Somalia Table of Contents
Statue of socialist workers, Mogadishu, erected in the
Courtesy Hiram A. Ruiz
The military coup that ended the democratic regime retroactively defined its action as a Marxist revolution not only instituting a new political order but also proposing the radical transformation of Somali society through the application of "scientific socialism." Despite the presence of Soviet advisers with the armed forces, no evidence indicated that the coup was Soviet-inspired. SRC members included officers ranging in rank from major general (Siad Barre and Jaama Ali Qoorsheel) to captain, but the young Soviet-trained junior officers--versed in Marx and Lenin--who had encouraged the coup were excluded from important positions in the revolutionary regime.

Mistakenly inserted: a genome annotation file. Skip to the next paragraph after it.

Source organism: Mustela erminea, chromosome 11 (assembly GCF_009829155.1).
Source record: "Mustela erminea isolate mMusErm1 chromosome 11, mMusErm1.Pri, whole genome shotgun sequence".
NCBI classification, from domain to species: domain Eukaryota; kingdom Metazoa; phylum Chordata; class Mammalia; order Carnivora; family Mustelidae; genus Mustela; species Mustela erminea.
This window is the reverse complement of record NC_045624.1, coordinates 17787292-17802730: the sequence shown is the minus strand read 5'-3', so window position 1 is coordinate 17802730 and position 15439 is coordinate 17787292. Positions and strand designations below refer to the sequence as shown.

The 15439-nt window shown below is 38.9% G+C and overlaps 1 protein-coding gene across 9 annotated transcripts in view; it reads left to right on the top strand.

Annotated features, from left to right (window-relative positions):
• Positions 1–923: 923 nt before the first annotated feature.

The SRC, which was synonymous with the new government, reorganized the country's political and legal institutions, formulated a guiding ideology based on the Quran as well as on Marx, and purged civilian officials who were not susceptible to "reeducation." The influence of lineage groups at all levels and elitism in public life based on clan affiliation were targeted for eradication. Eventually, Siad Barre emerged as Somalia's strongman, spokesman for its revolution, and leader of its government. In 1971 he announced the regime's intention to phase out military rule after the establishment of a political party whose central committee ultimately would supersede the SRC as a policy- and decision-making body.